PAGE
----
My auntie Libby passed away this week. We saw one another just a few weeks ago at Richard's memorial, but now she is gone. Libby was always very good to me; she will be dearly missed.
Thursday, October 30, 2014
Wednesday, October 29, 2014
Spokane Falls Community College is hosting a student group from Sydney, Australia. The students represent a variety of aboriginal peoples from around the country.
On Monday, I was invited to meet with the students to discuss Native American history in the Spokane area. As the discussion progressed, we discovered many similarities regarding our common history of oppression. For example, more than 100,000 Indian children in the United States were removed from their homes and sent to live in residential schools. In Australia, several generations of aboriginal children were removed from their families and sent to orphanages. These children were known as the "stolen generation." The common purpose of both governments was to force indigenous peoples to assimilate into the dominant cultures.
More importantly, we discovered our common spiritualities. Our respective cultures hold a deep respect for culture, language, nature, spirituality, and ancestral wisdom. I feel very much at home with these beautiful people.
Dixie spoke to the students at SCC regarding the "stolen generation." Many of these individuals were descendants of the stolen generation. Many aboriginal people have lost contact with their families of origin as a direct result of government assimilation policies. A major theme of their visit surrounds their attempt to reconnect to their lost heritage.
Albert has been a driver and cultural guide for the Australian students. At their presentation today at SCC, he sang a local song using an Australian musical instrument.
We also had the opportunity to visit Spokane Falls. In this photograph, Christine is standing near the main falls.
It was a beautiful day at Riverfront Park when we visited the falls.
The rapids above Spokane Falls.
Colin looked on as Albert sang by the falls.
On Tuesday, I attended the Board of Trustees meeting for the Community Colleges of Spokane. Usually, the meeting is convened in Spokane, but every so often, the board meets in one of our outlying centers. Our most recent meeting was held in the Pullman Center.
The community college holds class in the old Pullman High School.
The WSU cougar is everywhere present in Pullman, including this carving on the bridge.
The Pullman Center has a painting in the stairwell that depicts the westward expansion of the American empire. The settlers and the wagon train takes the center of the piece while the Indians watch passively to one side of the image. Disturbing.
The outside of the old Pullman High School.
The campus of Washington State University.
Sunday, October 26, 2014
wičn sxaslqs č čsaxm łuʔ sčecuweʔ.
I saw a moose near Wellpinit.
I saw a moose near Wellpinit.
That moose was looking kind of mean in this picture, but I don't think I was in any danger. My camera has a pretty decent zoom lens, so I was actually quite far away.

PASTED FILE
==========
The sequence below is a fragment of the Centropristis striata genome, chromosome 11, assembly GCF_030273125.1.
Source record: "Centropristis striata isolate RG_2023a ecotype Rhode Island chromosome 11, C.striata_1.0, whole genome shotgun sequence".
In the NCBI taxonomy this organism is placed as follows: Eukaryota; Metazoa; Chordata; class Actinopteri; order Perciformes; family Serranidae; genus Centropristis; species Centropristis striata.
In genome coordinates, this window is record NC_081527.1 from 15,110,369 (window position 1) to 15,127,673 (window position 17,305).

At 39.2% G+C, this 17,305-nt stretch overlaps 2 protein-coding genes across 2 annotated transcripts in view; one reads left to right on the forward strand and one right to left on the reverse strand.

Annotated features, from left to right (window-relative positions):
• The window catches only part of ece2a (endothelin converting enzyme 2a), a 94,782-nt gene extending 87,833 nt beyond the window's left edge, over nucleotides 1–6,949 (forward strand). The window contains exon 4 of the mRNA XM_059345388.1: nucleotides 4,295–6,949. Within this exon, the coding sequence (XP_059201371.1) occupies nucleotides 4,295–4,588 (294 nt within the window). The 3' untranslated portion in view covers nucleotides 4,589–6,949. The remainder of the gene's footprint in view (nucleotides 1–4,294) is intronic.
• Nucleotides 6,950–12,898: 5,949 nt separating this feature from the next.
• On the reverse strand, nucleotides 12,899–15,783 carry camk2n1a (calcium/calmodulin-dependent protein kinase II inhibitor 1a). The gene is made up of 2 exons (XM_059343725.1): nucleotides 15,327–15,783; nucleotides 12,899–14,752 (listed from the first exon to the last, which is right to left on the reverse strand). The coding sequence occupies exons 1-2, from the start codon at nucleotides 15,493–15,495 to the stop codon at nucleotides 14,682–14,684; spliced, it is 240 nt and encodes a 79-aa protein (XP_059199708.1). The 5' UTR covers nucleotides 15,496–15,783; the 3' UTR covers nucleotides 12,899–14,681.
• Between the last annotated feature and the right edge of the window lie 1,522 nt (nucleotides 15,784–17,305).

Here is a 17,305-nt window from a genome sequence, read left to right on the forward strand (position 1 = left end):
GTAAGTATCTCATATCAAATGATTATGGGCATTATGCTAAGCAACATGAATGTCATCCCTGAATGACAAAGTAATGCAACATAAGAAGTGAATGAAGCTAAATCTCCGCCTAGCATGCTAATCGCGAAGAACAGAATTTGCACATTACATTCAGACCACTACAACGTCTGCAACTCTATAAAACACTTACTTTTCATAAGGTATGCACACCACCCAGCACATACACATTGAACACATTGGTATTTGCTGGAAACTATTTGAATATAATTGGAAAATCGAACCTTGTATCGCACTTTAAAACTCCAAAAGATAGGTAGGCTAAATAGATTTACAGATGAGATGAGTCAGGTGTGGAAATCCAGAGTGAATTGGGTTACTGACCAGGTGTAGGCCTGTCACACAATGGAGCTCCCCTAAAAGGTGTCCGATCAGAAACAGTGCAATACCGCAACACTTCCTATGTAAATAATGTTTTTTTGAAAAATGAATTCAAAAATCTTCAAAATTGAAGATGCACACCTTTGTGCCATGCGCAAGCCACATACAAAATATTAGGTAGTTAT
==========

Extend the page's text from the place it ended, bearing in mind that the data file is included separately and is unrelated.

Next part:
Saturday, October 25, 2014
This afternoon, I drove home through Tum Tum and Suncrest. As I passed the pictographs at the base of the hill, I felt the urge to stop. I've probably seen these rock paintings a hundred times, but I always feel drawn to return.
Years ago, the parks department posted a sign with the name sumix near the entrance of the site. Presumably, the name had some reference to the spiritual nature of the rock paintings. However, it was strange that they used a Colville-Okanagan word rather than a Spokane word, considering that the paintings reside well within Spokane territory. In the Colville-Okanagan language, sumix means something like "spirit power." We have a similar word in the Spokane language: sumeš. It makes me wonder who originally created the name. Did a park ranger from 50 years ago simply pick a name that seemed "Indian"? Did someone consult a Colville-Okanagan speaker to name a Spokane historical site? In short, how did a cultural site within the Spokane territory get a Colville-Okanagan name? Does anyone know the story?
In any case, the sign has since been removed.
On my drive this afternoon, I passed a beautiful tamarack tree draped in long strands of black moss. I can't even begin to describe the happiness I felt to see them. The moss seemed to say, "Where are your fellow moss pickers?"
Friday, October 24, 2014
What an awesome day! I got to spend several hours with Johnny Arlee this afternoon talking about language, spirituality, and education. Maybe sometime I'll get to share more of our conversation, but for now, I just want to express my gratitude for our meeting today. lemlmtš čoleʔ.
Thursday, October 23, 2014
Yesterday, one of my students wrote: "A teacher is like a candle who burns him/herself to brighten others." When we came back to school this morning, I asked him to explain the origin of this saying.
He said that teachers are revered in his home country of Afghanistan. As a result, his culture has produced many proverbs and sayings that honor teachers.
At my request, my student reproduced the saying in its original language. He explained that the Dari language is one of the official languages of Afghanistan, and it is also closely related to Persian. The Dari language uses an Arabic script, even though the two languages are very different.